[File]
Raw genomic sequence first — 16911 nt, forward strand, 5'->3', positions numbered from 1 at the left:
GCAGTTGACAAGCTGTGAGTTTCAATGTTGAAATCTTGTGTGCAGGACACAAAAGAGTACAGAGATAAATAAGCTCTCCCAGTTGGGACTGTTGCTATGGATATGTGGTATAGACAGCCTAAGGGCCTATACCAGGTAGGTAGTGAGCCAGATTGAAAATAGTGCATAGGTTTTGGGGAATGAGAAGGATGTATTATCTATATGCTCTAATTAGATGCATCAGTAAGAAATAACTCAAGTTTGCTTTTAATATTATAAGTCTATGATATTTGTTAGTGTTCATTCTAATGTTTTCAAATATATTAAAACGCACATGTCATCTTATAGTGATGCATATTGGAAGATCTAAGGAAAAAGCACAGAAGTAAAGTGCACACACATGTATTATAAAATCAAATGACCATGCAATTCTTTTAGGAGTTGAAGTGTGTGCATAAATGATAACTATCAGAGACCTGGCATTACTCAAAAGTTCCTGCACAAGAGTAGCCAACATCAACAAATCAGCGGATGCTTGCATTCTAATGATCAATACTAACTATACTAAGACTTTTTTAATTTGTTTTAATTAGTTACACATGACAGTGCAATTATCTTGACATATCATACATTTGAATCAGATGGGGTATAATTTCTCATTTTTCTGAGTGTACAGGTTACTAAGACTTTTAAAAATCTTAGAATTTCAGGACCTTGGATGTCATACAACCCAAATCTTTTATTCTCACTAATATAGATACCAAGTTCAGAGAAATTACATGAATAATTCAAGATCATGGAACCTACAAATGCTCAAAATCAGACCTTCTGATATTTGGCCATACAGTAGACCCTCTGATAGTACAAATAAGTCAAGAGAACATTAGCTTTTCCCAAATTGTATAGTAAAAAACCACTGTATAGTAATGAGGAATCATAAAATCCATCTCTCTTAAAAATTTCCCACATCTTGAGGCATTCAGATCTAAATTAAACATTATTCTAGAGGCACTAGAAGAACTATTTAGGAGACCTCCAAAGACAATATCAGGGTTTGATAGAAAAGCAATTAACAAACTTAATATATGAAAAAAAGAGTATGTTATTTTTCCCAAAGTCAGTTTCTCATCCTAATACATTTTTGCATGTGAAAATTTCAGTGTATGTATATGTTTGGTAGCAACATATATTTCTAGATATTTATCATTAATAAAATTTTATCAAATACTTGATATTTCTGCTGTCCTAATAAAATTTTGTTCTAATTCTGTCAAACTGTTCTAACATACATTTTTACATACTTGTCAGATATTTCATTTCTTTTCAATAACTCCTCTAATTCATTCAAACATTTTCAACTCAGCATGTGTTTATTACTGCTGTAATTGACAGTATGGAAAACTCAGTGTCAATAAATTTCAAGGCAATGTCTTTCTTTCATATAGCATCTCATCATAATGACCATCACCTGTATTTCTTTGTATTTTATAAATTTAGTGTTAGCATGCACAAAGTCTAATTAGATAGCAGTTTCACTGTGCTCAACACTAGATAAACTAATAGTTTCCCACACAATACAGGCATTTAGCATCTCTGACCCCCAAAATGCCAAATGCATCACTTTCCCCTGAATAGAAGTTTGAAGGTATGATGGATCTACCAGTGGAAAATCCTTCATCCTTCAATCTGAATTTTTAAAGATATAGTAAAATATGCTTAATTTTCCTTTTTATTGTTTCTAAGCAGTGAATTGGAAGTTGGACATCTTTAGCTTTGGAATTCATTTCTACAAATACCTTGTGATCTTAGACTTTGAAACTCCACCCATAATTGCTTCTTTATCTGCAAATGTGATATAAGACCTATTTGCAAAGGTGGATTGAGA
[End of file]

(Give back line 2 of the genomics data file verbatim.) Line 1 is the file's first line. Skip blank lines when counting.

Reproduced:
GCAGTTGACAAGCTGTGAGTTTCAATGTTGAAATCTTGTGTGCAGGACACAAAAGAGTACAGAGATAAATAAGCTCTCCCAGTTGGGACTGTTGCTATGGATATGTGGTATAGACAGCCTAAGGGCCTATACCAGGTAGGTAGTGAGCCAGATTGAAAATAGTGCATAGGTTTTGGGGAATGAGAAGGATGTATTATCTATATGCTCTAATTAGATGCATCAGTAAGAAATAACTCAAGTTTGCTTTTAATATTATAAGTCTATGATATTTGTTAGTGTTCATTCTAATGTTTTCAAATATATTAAAACGCACATGTCATCTTATAGTGATGCATATTGGAAGATCTAAGGAAAAAGCACAGAAGTAAAGTGCACACACATGTATTATAAAATCAAATGACCATGCAATTCTTTTAGGAGTTGAAGTGTGTGCATAAATGATAACTATCAGAGACCTGGCATTACTCAAAAGTTCCTGCACAAGAGTAGCCAACATCAACAAATCAGCGGATGCTTGCATTCTAATGATCAATACTAACTATACTAAGACTTTTTTAATTTGTTTTAATTAGTTACACATGACAGTGCAATTATCTTGACATATCATACATTTGAATCAGATGGGGTATAATTTCTCATTTTTCTGAGTGTACAGGTTACTAAGACTTTTAAAAATCTTAGAATTTCAGGACCTTGGATGTCATACAACCCAAATCTTTTATTCTCACTAATATAGATACCAAGTTCAGAGAAATTACATGAATAATTCAAGATCATGGAACCTACAAATGCTCAAAATCAGACCTTCTGATATTTGGCCATACAGTAGACCCTCTGATAGTACAAATAAGTCAAGAGAACATTAGCTTTTCCCAAATTGTATAGTAAAAAACCACTGTATAGTAATGAGGAATCATAAAATCCATCTCTCTTAAAAATTTCCCACATCTTGAGGCATTCAGATCTAAATTAAACATTATTCTAGAGGCACTAGAAGAACTATTTAGGAGACCTCCAAAGACAATATCAGGGTTTGATAGAAAAGCAATTAACAAACTTAATATATGAAAAAAAGAGTATGTTATTTTTCCCAAAGTCAGTTTCTCATCCTAATACATTTTTGCATGTGAAAATTTCAGTGTATGTATATGTTTGGTAGCAACATATATTTCTAGATATTTATCATTAATAAAATTTTATCAAATACTTGATATTTCTGCTGTCCTAATAAAATTTTGTTCTAATTCTGTCAAACTGTTCTAACATACATTTTTACATACTTGTCAGATATTTCATTTCTTTTCAATAACTCCTCTAATTCATTCAAACATTTTCAACTCAGCATGTGTTTATTACTGCTGTAATTGACAGTATGGAAAACTCAGTGTCAATAAATTTCAAGGCAATGTCTTTCTTTCATATAGCATCTCATCATAATGACCATCACCTGTATTTCTTTGTATTTTATAAATTTAGTGTTAGCATGCACAAAGTCTAATTAGATAGCAGTTTCACTGTGCTCAACACTAGATAAACTAATAGTTTCCCACACAATACAGGCATTTAGCATCTCTGACCCCCAAAATGCCAAATGCATCACTTTCCCCTGAATAGAAGTTTGAAGGTATGATGGATCTACCAGTGGAAAATCCTTCATCCTTCAATCTGAATTTTTAAAGATATAGTAAAATATGCTTAATTTTCCTTTTTATTGTTTCTAAGCAGTGAATTGGAAGTTGGACATCTTTAGCTTTGGAATTCATTTCTACAAATACCTTGTGATCTTAGACTTTGAAACTCCACCCATAATTGCTTCTTTATCTGCAAATGTGATATAAGACCTATTTGCAAAGGTGGATTGAGA